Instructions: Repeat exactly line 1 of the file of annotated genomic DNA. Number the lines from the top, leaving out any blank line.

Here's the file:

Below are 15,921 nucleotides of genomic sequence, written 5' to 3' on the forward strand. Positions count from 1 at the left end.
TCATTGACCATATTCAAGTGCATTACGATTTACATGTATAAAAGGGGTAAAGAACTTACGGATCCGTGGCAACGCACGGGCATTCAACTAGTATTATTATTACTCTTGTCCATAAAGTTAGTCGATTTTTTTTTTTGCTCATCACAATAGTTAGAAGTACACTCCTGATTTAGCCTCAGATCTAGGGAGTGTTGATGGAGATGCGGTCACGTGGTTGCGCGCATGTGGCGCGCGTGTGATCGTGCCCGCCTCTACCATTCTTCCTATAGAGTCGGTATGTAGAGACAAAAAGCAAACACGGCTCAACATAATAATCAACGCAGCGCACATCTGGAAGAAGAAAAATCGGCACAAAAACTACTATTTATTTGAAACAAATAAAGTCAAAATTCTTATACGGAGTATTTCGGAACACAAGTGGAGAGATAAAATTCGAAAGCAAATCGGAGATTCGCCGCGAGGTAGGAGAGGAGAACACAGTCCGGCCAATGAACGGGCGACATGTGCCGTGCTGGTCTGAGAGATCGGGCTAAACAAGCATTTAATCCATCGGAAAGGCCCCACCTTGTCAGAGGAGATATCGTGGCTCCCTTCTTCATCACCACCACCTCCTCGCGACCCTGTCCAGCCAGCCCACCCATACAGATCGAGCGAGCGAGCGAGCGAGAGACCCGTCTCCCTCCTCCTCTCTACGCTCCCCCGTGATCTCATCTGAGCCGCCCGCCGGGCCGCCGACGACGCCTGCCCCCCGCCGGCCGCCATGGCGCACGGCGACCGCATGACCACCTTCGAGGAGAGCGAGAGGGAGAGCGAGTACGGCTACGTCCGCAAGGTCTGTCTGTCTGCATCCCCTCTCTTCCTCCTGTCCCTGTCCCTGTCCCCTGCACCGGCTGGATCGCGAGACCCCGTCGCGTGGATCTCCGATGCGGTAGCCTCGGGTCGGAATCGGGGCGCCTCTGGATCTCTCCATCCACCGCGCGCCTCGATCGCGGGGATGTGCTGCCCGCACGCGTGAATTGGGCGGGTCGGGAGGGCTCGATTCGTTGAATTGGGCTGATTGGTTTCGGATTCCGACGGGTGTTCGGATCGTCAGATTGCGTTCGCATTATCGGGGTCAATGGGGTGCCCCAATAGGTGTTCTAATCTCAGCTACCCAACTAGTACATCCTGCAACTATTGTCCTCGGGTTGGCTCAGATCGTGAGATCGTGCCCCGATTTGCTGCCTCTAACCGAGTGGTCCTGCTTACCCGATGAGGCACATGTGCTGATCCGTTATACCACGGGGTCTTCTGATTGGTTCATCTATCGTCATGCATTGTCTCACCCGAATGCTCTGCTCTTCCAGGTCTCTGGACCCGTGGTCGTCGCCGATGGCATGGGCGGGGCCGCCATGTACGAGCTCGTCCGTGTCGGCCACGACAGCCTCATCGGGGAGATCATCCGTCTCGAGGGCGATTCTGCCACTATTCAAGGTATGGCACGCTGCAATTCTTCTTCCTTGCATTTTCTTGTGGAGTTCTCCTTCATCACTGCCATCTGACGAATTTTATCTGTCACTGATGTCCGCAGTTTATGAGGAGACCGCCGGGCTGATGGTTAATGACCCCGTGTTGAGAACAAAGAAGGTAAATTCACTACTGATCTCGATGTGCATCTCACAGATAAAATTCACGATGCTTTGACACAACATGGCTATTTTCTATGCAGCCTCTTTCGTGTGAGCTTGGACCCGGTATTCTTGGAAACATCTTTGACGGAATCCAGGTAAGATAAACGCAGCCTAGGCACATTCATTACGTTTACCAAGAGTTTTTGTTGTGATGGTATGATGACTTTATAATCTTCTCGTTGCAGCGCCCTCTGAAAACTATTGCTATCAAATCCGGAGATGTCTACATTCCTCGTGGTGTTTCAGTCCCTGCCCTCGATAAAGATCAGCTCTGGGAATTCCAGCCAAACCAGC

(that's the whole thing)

Below are 15,921 nucleotides of genomic sequence, written 5' to 3' on the forward strand. Positions count from 1 at the left end.